“My life changed on that day,” said Mars-Martins. “It had always been more medicine, more medicine, more medicine, but that wasn’t making me any healthier.”
Participating in Virta Health, which champions an individualized approach to lifestyle changes with a strong support system, Mars-Martins, after just two months, was able to eliminate her fast-acting insulin doses and reduced slow-release insulin doses by nearly two-thirds, down from about 64 units per day to about 24 units per day. Her blood-sugar level has also decreased by over two points and Mars-Martins says she now has more energy than ever in recent memory.
“It put me back on a bike, it got me back swimming, it was wonderful,” she said.
Virta Health, a company working to reverse diabetes in populations and groups across the country, partnered with Pequot Health Care recently, hoping to provide relief and treatment to the Mashantucket Pequot Nation. The company also works with Comcast, Inc. and its employees, other tribal nations across the country, and even businesses and organizations that employ longhaul truckers or drivers.
“We are trying to help people find a way of doing this for life,” said Dr. Frank Dumont, Virta Health Commercial Medical Director. “The people who come to us have metabolic dysfunction. Their metabolism is not working well. That is something that has taken years and decades to get to. That’s something that doesn’t go away.”
“But what we can help them do is find a way of eating that works for them, where that nutrition is not only enjoyable, but works for their metabolism so that they can remain in a metabolically-stable and healthy state going forward without the use of medications.”
That treatment comes down to an emphasis on nutrition rather than medication, where a team of medical professionals and technology combine to give patients the support they need to uphold a lifestyle and eating change. Patients regularly communicate with nutritionists and doctors to form a plan around their lifestyle that will seek to combat diabetes through food intake, namely increasing the amount of healthy fats consumed and drastically reducing carbohydrates.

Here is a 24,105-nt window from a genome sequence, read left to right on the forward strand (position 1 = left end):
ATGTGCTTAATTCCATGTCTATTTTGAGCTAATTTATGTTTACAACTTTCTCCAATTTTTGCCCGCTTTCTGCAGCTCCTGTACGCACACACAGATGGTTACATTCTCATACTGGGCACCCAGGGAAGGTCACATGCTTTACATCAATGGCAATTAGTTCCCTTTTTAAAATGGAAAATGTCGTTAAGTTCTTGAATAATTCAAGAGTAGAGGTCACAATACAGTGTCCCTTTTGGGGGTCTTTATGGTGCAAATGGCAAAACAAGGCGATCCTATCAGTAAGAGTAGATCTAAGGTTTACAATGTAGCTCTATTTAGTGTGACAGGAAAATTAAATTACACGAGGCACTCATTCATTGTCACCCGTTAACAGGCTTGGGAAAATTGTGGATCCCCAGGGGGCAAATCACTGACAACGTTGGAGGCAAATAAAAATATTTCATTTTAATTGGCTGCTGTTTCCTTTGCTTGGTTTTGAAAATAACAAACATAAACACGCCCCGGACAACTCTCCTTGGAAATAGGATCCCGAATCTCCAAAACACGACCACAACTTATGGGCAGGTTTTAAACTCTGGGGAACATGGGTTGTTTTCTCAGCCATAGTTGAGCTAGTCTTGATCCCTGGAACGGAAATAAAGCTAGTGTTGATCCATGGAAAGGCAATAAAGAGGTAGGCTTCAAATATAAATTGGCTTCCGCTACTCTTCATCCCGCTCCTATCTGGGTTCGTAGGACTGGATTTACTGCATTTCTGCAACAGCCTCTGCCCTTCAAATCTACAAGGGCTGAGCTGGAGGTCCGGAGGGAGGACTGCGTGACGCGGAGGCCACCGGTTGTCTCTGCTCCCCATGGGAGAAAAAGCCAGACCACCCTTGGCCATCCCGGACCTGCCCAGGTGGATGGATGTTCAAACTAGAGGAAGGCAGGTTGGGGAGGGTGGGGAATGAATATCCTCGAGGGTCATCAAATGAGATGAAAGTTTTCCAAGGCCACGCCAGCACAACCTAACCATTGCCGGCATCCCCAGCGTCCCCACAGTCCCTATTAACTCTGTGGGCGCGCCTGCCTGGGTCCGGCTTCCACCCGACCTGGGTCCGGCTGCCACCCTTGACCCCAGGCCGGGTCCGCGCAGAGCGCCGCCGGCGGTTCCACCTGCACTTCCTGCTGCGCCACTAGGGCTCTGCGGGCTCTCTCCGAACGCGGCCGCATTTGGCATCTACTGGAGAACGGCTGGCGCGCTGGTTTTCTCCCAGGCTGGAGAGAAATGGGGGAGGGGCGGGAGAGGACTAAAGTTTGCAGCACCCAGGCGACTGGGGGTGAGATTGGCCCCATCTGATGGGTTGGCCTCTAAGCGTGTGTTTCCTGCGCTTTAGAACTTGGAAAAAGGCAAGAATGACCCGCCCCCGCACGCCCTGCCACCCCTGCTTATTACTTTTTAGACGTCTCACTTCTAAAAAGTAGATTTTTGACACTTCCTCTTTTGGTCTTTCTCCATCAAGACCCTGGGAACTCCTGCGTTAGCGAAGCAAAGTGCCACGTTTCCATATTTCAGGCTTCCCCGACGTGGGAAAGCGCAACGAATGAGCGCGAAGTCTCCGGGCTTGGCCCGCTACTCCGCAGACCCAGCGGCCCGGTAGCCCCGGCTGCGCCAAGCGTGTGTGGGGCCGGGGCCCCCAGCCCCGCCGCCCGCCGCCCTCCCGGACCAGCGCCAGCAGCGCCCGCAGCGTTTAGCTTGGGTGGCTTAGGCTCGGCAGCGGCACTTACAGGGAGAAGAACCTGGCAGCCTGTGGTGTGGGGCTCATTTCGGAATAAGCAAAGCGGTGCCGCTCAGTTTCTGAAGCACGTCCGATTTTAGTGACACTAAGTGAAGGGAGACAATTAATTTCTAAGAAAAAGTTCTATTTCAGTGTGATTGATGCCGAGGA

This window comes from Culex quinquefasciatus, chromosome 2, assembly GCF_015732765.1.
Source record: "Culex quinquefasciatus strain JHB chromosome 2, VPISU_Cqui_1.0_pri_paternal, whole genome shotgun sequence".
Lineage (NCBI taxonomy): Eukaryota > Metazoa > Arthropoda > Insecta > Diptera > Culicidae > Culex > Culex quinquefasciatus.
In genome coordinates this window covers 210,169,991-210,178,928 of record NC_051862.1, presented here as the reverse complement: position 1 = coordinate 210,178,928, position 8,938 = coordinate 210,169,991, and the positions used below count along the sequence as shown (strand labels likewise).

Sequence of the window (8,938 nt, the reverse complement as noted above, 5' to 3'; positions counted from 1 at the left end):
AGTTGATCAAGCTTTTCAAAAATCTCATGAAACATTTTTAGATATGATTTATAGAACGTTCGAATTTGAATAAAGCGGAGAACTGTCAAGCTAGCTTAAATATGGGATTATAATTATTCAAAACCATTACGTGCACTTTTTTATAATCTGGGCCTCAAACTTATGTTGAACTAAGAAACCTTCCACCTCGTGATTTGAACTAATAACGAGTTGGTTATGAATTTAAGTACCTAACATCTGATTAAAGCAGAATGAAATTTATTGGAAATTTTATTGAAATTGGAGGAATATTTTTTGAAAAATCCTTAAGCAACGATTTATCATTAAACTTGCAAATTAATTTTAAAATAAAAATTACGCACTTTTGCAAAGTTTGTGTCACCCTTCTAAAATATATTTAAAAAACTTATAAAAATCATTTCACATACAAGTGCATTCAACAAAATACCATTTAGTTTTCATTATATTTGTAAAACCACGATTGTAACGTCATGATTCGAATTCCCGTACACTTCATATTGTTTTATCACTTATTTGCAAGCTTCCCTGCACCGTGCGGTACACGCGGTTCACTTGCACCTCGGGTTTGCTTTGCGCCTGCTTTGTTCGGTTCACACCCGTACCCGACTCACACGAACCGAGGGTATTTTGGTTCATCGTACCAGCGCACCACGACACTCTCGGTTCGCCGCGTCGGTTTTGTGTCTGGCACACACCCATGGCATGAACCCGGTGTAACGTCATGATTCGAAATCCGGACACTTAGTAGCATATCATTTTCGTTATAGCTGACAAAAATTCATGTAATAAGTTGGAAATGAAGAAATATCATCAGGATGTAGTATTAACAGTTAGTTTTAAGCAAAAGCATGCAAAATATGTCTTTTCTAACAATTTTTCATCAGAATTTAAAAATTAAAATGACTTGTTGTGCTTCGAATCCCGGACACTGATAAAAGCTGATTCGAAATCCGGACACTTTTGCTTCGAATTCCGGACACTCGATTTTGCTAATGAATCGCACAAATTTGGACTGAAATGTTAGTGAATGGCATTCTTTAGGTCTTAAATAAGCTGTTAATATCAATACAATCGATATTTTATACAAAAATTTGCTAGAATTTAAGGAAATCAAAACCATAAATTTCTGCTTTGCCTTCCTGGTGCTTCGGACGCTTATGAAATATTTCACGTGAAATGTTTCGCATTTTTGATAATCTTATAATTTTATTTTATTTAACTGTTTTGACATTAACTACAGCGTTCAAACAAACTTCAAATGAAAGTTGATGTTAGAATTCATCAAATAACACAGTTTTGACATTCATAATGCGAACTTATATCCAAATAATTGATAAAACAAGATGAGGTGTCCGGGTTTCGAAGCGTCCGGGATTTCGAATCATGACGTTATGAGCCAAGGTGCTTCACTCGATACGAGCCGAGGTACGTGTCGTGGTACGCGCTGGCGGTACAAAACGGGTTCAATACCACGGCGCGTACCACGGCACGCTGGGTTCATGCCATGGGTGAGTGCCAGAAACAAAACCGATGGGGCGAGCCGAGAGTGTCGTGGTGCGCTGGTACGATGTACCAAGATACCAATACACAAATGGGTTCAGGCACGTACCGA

“My whole life, I had been burning carbohydrates for energy, based on the food pyramid that we all know,” said Mars-Martins. “Then I learned to burn fat for energy.”
Virta Health nutritionists also teach patients more practical practices such as how to read restaurant menus to better understand the nutritional facts and ingredients in prepared dishes and how to grocery shop without facing potentially unhealthy temptations.
“My coach, who is a friend now, was always enthusiastic with support and guidance,” said Mars-Martins. “I would call, text or email her several times a day or a week multiple times a month. I learned quickly the food that my body couldn’t adequately break down through that process, using these methods.”
“What we do is we utilize technology, we have a continuous remote care platform, where patients interact with us, usually on their smartphone, on a daily basis,” said Dr. Dumont. “They have a coach that’s working with them, who can adjust their nutrition plan in real time.”
Doctors within the program will monitor biometrics such as glucose levels, ketones, weight and blood pressure for each patient.
“If something isn’t going well, the coach and the patient know about it right away, and can adjust what’s happening nutritionally,” said Dr. Dumont.
The difference, according to the doctor, is that normal, primary care doctors are not set up to interact with the same patient daily, meaning a diabetic seeking nutrition-based treatment will not have as much access to medical guidance without something in place such as Virta Health or a similar program. Drastically altering one’s eating habits, especially for someone diagnosed with diabetes, can be extremely risky from a health standpoint when not medically supervised. Dr. Dumont notes that in addition to the professional guidance, individualized plans and check ups, positivity and having faith in patients also acts as a supplement in improving health.